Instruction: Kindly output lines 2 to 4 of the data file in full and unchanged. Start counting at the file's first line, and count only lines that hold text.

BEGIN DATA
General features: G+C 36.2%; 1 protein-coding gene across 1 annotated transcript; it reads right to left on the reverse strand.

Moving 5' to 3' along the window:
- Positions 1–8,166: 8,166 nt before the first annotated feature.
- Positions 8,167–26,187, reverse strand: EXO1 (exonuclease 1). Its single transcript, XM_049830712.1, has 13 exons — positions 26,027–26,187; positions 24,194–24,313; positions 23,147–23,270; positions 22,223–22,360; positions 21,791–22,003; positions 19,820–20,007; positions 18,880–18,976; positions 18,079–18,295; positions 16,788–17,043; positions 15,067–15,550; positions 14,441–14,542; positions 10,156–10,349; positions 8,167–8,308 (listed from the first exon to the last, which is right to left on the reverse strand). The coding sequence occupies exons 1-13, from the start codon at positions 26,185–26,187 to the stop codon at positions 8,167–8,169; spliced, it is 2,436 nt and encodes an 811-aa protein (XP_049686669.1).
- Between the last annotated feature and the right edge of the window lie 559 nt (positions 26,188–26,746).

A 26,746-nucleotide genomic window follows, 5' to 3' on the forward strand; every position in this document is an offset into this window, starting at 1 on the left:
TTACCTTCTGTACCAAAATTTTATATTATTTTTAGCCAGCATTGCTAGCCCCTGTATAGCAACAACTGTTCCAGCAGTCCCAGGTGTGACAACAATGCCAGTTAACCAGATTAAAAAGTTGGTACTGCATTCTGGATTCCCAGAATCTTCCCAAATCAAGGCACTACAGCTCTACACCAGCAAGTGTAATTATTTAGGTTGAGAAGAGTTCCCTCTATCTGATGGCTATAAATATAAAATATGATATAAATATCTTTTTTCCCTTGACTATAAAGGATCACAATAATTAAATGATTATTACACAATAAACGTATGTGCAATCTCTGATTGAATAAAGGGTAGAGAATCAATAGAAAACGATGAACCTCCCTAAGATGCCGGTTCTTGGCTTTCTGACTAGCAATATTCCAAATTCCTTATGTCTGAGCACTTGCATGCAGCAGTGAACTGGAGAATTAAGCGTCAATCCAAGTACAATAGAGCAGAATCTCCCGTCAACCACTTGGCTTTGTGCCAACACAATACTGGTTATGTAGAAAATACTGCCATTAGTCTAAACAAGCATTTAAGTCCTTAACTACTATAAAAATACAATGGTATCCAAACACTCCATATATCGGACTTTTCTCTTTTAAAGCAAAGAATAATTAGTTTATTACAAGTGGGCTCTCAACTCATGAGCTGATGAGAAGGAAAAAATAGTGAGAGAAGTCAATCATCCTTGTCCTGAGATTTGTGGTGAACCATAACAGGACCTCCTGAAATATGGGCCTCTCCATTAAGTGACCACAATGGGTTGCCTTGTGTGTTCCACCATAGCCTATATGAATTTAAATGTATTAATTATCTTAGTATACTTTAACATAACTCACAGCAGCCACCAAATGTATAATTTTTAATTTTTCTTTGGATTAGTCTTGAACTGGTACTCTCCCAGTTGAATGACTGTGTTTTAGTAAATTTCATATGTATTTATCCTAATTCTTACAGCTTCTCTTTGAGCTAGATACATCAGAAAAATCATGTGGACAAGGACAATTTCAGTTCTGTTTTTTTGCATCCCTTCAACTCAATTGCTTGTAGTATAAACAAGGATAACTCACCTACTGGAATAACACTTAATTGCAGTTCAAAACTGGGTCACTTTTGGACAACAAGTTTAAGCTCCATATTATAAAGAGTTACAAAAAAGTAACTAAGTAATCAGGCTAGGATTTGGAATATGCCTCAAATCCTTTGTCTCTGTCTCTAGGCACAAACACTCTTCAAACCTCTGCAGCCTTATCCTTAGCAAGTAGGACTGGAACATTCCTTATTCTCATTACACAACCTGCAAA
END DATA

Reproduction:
Moving 5' to 3' along the window:
- Positions 1–8,166: 8,166 nt before the first annotated feature.
- Positions 8,167–26,187, reverse strand: EXO1 (exonuclease 1). Its single transcript, XM_049830712.1, has 13 exons — positions 26,027–26,187; positions 24,194–24,313; positions 23,147–23,270; positions 22,223–22,360; positions 21,791–22,003; positions 19,820–20,007; positions 18,880–18,976; positions 18,079–18,295; positions 16,788–17,043; positions 15,067–15,550; positions 14,441–14,542; positions 10,156–10,349; positions 8,167–8,308 (listed from the first exon to the last, which is right to left on the reverse strand). The coding sequence occupies exons 1-13, from the start codon at positions 26,185–26,187 to the stop codon at positions 8,167–8,169; spliced, it is 2,436 nt and encodes an 811-aa protein (XP_049686669.1).